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Cabling methodology

Structured cabling is often referred to as Voice and Data cabling, or simply as Cat 5 or Cat 6 cabling, and is the wiring system found in most offices these days to provide the infrastructure for the Company Computer Network and Telephone System as well as many other applications and devices around the office and home.

Any Communication device, Multi-Media application and equipment which can reside on a Network, is likely to connect up through this cabling system.

Each device can either have its own cabling outlet and dedicated cable back to the central Data Cabinet, or in the case of IP Telephony, you can opt to plug Computer Workstations into the back of dual-port IP Telephones and run them on a shared Network. It is sometimes the case that Company policy is to separate the Voice (Telephony) Network from the Data Network by providing a separate outlet for each telephone and Computer Network Device, and this may depend on individual issues, such as where two different Service Providers look after the maintenance of the Data and Telecoms.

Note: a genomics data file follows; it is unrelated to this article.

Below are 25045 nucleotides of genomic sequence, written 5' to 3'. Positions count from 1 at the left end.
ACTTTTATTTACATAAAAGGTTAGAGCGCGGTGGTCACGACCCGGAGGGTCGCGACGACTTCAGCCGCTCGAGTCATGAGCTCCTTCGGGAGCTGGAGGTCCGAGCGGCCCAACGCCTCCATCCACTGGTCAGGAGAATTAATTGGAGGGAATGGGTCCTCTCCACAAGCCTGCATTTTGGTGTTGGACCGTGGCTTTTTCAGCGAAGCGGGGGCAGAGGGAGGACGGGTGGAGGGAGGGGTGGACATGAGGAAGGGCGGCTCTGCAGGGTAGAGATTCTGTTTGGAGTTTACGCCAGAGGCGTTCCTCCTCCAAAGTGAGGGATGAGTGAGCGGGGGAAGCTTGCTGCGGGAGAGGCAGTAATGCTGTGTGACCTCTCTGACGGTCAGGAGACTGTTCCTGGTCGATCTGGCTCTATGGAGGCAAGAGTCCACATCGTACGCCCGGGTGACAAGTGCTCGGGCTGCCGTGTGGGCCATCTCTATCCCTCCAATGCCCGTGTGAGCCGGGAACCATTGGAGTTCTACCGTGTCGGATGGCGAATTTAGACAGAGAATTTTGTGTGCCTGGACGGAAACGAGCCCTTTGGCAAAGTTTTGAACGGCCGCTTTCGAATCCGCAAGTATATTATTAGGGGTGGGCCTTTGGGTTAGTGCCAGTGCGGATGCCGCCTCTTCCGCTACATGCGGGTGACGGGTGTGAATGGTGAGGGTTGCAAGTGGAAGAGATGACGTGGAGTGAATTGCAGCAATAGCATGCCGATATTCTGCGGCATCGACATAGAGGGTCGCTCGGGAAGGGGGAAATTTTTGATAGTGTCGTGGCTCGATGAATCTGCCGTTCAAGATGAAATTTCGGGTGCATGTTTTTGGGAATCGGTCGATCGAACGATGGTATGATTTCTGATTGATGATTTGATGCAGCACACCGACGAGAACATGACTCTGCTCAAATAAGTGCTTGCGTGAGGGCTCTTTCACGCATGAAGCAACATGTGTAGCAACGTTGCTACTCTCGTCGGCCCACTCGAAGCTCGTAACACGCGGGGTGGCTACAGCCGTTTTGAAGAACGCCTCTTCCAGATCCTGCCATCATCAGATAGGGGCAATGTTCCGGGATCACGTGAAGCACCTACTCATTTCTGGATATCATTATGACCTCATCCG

In a Structured Cabling System each socket outlet is wired back on it’s own individual cable to a Central Data Cabinet where all cables are terminated, albeit the cables may be linked through other patching cabinets in between in larger buildings.

The Data cabinet often houses the Network Switches and Telephone System, as well as other hardware such as Broadband Routers, Servers, UPS etc, that benefit from a neat and secure storage location.

This all provides a simple means of facilitating your own moves and changes of eg telephones and PC’s etc around the building without, without necessitating a visit by an engineer, by the simple process of plugging in patch-leads inside the data cabinet.

The most common installation practice is to flood wire a building with outlets installed in all likely locations where a Network or Telecoms device may be required, on the basis that it is far cheaper and less disruptive to install the cabling outlets from the offset, rather than piecemeal additions at a future date.

The wiring can be installed using copper Cat 5 or Cat 6 cable and also Optic fibre where inter-cabinet links and cable-run distances between cabinets over 100m are required.